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I was reading an essay the other day about the conceptual differences between “open source” and “free” software, in the FSF meaning of the word (you may read this essay here).

I have been a GNU/Linux user for many many years now, and I owe a great deal to all these people who have contributed through the years. Because of “free” and “open source” software, I have a learned so much I now have a career and job satisfaction. For a lot of software packages out there, you could probably freely exchange the terms, but, to me, it was “free” software that taught me and “open source” software that gave me some good jobs.

Reading about the subtle but important differences in these approaches, I have suddenly remembered how my early GNU years felt like (I like to think I’m in my GNU teens, now — there are GNU grand-daddies out there 🙂 It was “open source” that penetrated the market, but it was “free” software that gave us the tools and got me to start reading. Motivation sometimes is paramount.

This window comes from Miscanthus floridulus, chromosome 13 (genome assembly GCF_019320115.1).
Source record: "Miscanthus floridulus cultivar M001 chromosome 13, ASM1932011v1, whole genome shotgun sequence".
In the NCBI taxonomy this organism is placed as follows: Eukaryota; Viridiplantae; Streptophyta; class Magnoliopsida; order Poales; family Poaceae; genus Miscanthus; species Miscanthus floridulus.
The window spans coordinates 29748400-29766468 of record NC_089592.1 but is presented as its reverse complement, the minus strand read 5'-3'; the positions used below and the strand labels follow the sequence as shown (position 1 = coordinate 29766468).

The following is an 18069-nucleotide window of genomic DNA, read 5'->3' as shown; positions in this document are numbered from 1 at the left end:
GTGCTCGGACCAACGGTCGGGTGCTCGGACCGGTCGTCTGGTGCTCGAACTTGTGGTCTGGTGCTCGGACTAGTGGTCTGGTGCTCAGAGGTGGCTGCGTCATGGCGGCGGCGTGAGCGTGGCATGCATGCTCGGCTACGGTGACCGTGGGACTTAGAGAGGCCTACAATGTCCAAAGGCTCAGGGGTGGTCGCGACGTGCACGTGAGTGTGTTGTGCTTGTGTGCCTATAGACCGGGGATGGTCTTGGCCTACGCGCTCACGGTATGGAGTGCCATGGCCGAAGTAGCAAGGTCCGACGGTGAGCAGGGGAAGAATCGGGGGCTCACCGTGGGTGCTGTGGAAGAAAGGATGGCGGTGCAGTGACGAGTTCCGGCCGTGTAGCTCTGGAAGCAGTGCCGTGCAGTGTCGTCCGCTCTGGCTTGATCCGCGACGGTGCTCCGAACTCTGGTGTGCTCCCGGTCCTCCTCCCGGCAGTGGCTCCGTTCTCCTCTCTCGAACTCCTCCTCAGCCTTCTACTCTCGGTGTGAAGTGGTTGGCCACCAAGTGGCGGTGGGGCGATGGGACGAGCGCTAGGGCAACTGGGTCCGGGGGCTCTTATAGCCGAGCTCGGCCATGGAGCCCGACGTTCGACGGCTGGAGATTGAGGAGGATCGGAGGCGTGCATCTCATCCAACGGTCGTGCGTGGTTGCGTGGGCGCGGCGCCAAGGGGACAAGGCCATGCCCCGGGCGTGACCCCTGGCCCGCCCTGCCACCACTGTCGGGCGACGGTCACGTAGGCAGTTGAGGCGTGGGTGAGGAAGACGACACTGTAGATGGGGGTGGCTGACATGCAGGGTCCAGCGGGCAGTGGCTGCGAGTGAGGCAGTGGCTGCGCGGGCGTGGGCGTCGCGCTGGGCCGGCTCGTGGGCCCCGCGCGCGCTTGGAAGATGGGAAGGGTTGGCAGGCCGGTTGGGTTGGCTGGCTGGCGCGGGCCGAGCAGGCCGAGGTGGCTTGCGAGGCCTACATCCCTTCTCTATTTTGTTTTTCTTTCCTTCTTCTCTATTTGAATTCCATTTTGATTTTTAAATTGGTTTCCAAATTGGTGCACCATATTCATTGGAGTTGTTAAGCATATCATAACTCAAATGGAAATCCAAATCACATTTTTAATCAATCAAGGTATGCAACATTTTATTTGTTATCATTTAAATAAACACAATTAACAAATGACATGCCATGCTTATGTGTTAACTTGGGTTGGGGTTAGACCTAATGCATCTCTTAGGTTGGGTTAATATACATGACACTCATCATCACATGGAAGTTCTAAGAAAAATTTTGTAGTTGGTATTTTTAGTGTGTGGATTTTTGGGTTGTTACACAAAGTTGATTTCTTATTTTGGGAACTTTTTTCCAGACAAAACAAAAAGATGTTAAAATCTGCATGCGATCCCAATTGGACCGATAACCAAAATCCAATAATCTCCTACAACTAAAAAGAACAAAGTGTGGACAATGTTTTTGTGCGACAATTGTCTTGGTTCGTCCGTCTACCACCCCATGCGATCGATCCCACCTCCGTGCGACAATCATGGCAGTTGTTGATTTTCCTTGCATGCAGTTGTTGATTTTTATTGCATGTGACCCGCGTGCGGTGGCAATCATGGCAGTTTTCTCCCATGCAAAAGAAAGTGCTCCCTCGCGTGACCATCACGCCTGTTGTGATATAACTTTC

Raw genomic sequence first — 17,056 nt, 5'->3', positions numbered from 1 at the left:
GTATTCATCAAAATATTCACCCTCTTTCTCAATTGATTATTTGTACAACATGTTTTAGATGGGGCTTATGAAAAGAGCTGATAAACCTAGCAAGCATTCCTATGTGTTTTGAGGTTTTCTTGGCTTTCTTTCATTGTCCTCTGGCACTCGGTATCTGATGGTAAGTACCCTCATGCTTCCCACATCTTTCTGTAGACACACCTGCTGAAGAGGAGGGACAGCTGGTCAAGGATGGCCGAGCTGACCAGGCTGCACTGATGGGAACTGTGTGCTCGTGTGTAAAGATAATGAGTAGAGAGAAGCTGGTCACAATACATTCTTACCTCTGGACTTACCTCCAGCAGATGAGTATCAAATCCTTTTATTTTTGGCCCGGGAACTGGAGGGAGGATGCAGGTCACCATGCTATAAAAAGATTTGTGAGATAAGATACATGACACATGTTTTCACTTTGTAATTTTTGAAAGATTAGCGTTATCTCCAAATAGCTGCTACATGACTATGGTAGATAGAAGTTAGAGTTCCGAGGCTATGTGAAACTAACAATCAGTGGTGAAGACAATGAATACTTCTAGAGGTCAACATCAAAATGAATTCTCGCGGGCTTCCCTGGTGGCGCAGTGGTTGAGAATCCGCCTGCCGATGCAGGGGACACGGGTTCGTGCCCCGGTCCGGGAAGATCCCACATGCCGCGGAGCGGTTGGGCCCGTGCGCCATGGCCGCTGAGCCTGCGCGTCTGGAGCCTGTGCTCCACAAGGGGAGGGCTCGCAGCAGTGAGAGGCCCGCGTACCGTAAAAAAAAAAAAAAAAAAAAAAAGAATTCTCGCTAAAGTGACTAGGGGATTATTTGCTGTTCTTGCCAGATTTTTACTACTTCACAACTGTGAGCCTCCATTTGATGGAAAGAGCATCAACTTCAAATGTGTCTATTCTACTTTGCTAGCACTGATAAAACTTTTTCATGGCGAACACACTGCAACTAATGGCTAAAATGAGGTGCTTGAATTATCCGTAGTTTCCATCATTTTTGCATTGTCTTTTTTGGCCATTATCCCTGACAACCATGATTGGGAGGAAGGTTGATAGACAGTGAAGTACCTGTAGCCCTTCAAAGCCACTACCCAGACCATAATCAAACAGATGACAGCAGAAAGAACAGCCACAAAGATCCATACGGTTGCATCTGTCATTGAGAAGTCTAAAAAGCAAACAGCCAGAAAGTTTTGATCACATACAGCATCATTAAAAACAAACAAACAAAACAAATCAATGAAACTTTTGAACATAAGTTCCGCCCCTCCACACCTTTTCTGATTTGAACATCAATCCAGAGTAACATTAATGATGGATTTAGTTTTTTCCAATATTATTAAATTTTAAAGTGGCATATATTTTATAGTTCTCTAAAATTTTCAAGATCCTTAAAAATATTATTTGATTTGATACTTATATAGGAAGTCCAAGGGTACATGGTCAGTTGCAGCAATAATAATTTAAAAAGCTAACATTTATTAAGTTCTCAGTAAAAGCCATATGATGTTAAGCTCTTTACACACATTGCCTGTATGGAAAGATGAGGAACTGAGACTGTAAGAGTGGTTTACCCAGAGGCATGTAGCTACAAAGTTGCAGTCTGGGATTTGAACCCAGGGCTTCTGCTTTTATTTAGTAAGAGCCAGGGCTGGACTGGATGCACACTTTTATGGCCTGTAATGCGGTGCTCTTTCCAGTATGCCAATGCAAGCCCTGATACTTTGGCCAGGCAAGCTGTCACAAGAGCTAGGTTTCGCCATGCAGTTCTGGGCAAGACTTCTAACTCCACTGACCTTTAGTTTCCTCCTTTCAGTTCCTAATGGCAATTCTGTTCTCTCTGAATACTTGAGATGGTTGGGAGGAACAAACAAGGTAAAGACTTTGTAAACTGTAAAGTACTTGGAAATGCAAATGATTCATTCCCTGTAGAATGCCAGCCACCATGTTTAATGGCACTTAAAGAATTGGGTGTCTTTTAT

Nowadays, everyone’s at least heard of “open source” and a lot of companies are actually using it. So, the outlook’s peachy. What’s all this fuss about “freedom”? Are these FSF people irrelevant, at last? Could we simply dismiss them as ramblers from a bygone era and focus on practicalities instead?

I am getting all philosophical here, but it’s a holiday and people have more time to stop and think and get abstract on holidays, after a nice, relaxed meal — so please forgive these musings.

“Open source” is cultural product, be it a methodology or sets of computer instructions. “Open source” has been written by people from many different backgrounds, sharing some ideas — it’s not just technical, it’s also a cultural thing made possible by technology, globalization, economy, our times in general.

In that sense, all this libre software out there is the result of a culture, in the same way that the Parthenon is the result of the dominant technological and philosophical ideas in ancient Athens, the Pyramids the result of such ideas in ancient Egypt, and so on… You cannot understand the monuments if you don’t study the culture. And you cannot build this stuff unless you live the culture.

So, does the “freedom” approach belong to history books? I think this will be decided by the number of people writing and using “free”, as opposed to “open souce” software. Let’s keep the culture alive.

Happy New Year, everyone!

So, you want to print from Java applications in Linux (through CUPS, which is the default printing system in Ubuntu and other distributions)…

Turns out it’s easy: Select a particular Page Orientation in your printer’s Job Options panel. Thank you techexplorer…